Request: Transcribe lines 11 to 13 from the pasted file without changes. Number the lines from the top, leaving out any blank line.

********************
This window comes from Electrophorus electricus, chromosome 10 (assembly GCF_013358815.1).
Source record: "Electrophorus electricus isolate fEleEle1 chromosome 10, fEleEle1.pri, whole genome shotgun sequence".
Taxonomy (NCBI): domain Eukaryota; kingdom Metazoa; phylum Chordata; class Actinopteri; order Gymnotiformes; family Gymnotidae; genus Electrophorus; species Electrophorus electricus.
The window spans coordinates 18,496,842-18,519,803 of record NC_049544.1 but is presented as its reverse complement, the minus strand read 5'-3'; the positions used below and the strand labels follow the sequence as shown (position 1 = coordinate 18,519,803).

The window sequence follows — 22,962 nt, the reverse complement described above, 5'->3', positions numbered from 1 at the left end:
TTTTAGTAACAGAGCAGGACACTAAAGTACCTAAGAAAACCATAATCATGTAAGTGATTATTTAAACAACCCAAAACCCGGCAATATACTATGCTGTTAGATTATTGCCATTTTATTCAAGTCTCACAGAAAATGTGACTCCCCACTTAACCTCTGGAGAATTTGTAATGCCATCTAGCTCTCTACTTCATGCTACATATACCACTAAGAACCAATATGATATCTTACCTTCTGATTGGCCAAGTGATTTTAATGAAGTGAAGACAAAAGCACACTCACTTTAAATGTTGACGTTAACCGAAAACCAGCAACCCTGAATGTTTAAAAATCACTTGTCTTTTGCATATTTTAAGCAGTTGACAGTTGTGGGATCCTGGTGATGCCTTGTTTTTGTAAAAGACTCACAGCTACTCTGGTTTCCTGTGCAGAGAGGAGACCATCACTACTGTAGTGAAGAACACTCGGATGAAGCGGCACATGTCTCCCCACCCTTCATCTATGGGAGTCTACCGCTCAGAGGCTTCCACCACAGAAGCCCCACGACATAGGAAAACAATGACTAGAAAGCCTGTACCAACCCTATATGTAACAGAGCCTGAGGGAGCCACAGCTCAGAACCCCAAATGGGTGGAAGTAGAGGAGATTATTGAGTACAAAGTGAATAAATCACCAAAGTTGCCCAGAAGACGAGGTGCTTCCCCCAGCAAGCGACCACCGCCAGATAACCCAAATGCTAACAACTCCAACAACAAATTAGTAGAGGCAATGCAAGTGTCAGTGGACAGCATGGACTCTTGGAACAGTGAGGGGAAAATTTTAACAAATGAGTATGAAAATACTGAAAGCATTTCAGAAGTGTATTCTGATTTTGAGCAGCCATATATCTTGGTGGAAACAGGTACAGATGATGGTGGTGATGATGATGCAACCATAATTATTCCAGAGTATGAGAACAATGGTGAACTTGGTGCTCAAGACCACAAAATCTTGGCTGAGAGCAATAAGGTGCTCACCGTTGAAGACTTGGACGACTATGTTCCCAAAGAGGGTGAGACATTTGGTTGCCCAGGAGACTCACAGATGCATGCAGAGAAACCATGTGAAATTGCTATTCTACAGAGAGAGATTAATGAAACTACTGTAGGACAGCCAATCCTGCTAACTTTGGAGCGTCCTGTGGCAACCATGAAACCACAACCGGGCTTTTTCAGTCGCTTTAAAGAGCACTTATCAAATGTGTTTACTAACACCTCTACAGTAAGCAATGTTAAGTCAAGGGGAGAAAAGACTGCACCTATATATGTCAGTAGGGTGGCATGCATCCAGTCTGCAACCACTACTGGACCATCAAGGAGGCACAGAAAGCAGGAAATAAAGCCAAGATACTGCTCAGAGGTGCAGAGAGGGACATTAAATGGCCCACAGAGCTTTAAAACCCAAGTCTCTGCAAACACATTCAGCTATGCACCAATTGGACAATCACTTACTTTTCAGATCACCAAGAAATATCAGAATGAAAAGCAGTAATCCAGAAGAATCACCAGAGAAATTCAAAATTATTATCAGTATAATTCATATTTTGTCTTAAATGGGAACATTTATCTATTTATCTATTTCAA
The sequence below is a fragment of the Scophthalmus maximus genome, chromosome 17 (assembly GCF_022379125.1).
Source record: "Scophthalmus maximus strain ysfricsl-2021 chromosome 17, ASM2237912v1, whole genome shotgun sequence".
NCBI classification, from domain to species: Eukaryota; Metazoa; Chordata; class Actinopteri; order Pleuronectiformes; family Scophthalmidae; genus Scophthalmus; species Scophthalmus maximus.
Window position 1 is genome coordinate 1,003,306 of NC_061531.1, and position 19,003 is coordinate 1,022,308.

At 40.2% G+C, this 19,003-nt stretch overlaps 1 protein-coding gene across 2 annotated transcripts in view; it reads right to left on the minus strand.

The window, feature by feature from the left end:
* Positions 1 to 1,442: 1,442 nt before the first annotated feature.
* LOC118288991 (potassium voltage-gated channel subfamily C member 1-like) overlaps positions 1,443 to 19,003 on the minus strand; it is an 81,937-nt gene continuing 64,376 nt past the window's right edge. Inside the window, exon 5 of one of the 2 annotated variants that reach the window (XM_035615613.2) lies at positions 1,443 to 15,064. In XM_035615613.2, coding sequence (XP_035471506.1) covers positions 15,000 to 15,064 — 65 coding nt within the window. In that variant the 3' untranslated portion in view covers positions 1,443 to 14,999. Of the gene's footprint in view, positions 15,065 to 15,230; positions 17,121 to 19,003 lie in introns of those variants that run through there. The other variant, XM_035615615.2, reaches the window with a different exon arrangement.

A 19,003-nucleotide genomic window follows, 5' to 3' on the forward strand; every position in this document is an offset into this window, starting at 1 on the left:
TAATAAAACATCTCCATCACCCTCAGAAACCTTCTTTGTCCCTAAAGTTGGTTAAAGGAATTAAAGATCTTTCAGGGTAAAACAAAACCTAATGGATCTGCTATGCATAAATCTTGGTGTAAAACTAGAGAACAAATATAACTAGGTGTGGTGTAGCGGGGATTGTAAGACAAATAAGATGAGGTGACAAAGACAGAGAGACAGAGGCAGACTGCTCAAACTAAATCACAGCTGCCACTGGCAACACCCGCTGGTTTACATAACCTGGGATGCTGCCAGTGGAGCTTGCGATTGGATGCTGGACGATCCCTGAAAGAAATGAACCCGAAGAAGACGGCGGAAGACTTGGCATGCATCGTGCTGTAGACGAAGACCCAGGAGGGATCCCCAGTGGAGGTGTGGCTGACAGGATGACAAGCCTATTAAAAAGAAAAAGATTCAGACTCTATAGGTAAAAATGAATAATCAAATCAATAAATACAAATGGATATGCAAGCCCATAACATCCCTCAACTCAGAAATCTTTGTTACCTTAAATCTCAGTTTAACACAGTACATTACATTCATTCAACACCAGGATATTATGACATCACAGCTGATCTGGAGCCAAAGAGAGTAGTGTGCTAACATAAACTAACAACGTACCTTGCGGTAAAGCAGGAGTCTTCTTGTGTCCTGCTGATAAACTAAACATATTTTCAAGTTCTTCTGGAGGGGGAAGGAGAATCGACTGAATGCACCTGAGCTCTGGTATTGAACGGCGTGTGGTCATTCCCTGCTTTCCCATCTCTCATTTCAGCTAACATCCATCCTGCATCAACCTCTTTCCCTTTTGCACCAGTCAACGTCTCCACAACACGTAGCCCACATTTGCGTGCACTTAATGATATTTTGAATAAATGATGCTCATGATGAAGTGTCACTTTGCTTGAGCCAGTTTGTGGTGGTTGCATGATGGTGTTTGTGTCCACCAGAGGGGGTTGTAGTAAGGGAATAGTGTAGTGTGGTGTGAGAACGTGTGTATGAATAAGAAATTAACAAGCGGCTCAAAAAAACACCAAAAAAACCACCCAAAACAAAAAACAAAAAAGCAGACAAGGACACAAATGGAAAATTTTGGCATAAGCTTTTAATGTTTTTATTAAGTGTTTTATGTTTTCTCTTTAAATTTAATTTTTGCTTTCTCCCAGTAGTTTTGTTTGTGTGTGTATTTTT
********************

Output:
At 40.2% G+C, this 19,003-nt stretch overlaps 1 protein-coding gene across 2 annotated transcripts in view; it reads right to left on the minus strand.

The window, feature by feature from the left end:
* Positions 1 to 1,442: 1,442 nt before the first annotated feature.